The Harry Potter spin-off Fantastic Beasts and Where to Find Them is its own animal with a new location, time period, and cultural variations from the original. Nevertheless, it still is very much a Potterverse story. Just as Hogwarts will always help those who ask for it, Fantastic Beasts will provide Potter nods to those who look for them. Not all of them are immediately obvious, but here is a spoiler-free guide to the areas you should pay constant vigilance to.

Innocuous references

Nifflers

The first fantastic beast we see is a niffler. While viewers don’t need to have taken Care of Magical Creatures to understand what’s happening — it’s immediately self-explanatory that they love shiny objects — Potter fans might remember nifflers from Order of the Phoenix. There is a memorable reference after Fred and George dramatically quit school and their friend Lee Jordan puts one in Umbridge’s office.

Quidditch

In the film’s opening montage of newspaper headlines, one reads “Is soccer the No-Maj Quidditch?” Later, when Eddie Redmayne’s Newt Scamander stumbles upon a wizard hate-group, their leader asks if he is a “Seeker.” He responds with a Quidditch joke, “I’m more of a Chaser, really.”

While these nods are fun, they aren’t crucial to the plot if you miss them.

Middle of the road references

School rivalries

In Goblet of Fire, our Hogwarts-centric viewpoint expands as we meet students from French school Beauxbatons and Bulgarian school Durmstrang. Fleur Delacour turns her nose up at Hogwarts’s lackluster ways, making a rather haughty first impression. Similarly, in Fantastic Beasts, when the subject of school comes up, sisters Tina and Queenie Goldstein champion the American school Ilvermorny as the best and call Hogwarts “Hogwash.” It seems that no matter the time period, school superiority endures.

The Hog’s Head

Seedy Hogsmeade haunt The Hog’s Head — which we first see in Order of the Phoenix when Dumbledore’s Army meets there, and then in Deathly Hallows, when it plays an important role in the Battle of Hogwarts — is not directly referenced in Fantastic Beasts. However, Newt and his friends attend a Wizard speakeasy called The Blind Pig with a similar vibe, making it a visual nod.

While these nods are not crucial to the first film, both could easily play a role in the franchise’s four future installments.

Very important references

Dumbledore

Dumbledore is mentioned in conjunction with Newt Scamander’s expulsion from Hogwarts, which has a similar circumstance to Hagrid’s. Recall that Hagrid was expelled for endangering fellow students by way of his love for the acromantula Aragog. Like he did with Hagrid, Dumbledore apparently took an interest in Newt and tried to plead his case. As we know that he will appear in future installments, even this minor reference is crucial.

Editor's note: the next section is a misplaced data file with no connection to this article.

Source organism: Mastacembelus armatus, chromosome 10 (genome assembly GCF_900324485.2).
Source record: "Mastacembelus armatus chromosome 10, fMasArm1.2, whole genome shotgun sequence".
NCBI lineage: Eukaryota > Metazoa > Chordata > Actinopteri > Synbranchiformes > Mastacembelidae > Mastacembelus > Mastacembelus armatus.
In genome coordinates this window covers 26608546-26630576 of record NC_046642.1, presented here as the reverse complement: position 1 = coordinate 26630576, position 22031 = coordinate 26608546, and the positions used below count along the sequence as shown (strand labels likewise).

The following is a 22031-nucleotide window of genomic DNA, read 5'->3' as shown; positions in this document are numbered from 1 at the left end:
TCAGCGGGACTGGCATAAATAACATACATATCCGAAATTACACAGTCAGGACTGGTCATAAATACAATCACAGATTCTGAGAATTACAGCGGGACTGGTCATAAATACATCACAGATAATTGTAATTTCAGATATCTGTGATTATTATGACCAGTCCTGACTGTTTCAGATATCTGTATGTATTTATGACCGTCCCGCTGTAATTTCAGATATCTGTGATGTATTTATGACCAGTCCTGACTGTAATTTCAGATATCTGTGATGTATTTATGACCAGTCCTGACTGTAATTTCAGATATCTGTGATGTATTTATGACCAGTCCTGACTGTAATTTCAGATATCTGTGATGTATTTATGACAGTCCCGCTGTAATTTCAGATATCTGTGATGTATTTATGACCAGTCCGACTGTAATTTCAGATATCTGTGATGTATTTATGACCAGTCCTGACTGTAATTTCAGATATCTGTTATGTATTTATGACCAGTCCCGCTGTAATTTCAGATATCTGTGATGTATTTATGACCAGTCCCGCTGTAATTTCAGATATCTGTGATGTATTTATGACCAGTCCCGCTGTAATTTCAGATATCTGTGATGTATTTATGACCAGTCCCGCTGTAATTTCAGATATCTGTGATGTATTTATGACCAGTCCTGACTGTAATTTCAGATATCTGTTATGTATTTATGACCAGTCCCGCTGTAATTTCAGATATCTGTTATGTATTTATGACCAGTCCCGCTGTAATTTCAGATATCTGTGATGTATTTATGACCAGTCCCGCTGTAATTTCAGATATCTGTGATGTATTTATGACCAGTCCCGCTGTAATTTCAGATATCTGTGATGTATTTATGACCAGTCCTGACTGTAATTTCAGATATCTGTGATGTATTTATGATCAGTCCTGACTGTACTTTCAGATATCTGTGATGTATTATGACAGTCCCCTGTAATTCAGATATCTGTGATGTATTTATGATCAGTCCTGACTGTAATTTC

The name Lestrange

Bellatrix Lestrange is arguably one of the most dangerous characters in the wizarding world. She’s more prone to violence than Umbridge, who prefers to have others do her dirty work. Even Voldemort lies low in Albanian forests when he sees that his odds of survival are low. But Bellatrix has no survival instinct — she’s eager to die for her Dark Lord, and when she’s backed into a corner, she tortures and murders.

When the name Lestrange is mentioned in Beasts, your ears can’t help but perk up. Even if it’s just Bellatrix’s ancestor-in-law, this reference is of the utmost importance.

The Deathly Hallows

Because the Deathly Hallows are on the cover of the final Potter book, most fans probably remember them. But between the the confusion with wand lore and the Tale of the Three Brothers, you might have forgotten that the Deathly Hallows have two meanings. A quick refresher: The Hallows consist of the Elder Wand, the Resurrection Stone, and the Cloak of Invisibility. To possess all three makes one a Master of Death, which is a desirable goal if you want eternal life but don’t want to bother with that messy Horcrux business. However, aside from the whimsical quest for non-violent eternal life, the triangular Hallows symbol has also been appropriated by the Dark wizard Gellert Grindelwald, Dumbledore’s former friend and love interest.

“For the greater good”

This was Grindelwald’s slogan, and his justification for his evil deeds. Killing Muggles was fine, because it was “for the greater good.” When somebody says these words at the height of Grindelwald’s power, your Extendible Ears should perk up.

Fantastic Beasts hits theaters on November 18.

Photos via Warner Bros

Lauren's writing has appeared on The Huffington Post, Page Views at The New York Daily News, and 20SomethingReads at The Book Report Network. She has also interned at The Overlook Press and Cosmopolitan. A Dartmouth grad, she lives in Brooklyn.